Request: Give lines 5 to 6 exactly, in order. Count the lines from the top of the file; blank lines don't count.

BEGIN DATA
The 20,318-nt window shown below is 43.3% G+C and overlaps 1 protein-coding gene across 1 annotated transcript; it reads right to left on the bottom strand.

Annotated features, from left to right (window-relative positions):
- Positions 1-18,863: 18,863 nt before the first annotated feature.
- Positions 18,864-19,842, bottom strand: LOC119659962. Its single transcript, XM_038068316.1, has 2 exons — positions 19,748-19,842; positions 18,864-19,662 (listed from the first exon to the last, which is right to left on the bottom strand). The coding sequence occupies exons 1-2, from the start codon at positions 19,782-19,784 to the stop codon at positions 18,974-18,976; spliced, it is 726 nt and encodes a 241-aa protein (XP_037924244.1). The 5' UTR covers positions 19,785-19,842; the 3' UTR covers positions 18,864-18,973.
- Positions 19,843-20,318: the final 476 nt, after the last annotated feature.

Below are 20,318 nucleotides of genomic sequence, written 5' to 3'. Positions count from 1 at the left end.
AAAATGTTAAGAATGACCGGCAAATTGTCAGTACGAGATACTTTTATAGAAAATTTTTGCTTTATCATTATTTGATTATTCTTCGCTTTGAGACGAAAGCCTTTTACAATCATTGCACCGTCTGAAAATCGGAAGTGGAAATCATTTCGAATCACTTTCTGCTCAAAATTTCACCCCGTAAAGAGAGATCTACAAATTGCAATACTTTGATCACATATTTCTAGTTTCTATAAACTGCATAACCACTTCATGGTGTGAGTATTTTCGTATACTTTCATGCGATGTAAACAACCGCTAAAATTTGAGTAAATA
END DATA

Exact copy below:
- Positions 19,843-20,318: the final 476 nt, after the last annotated feature.

Below are 20,318 nucleotides of genomic sequence, written 5' to 3'. Positions count from 1 at the left end.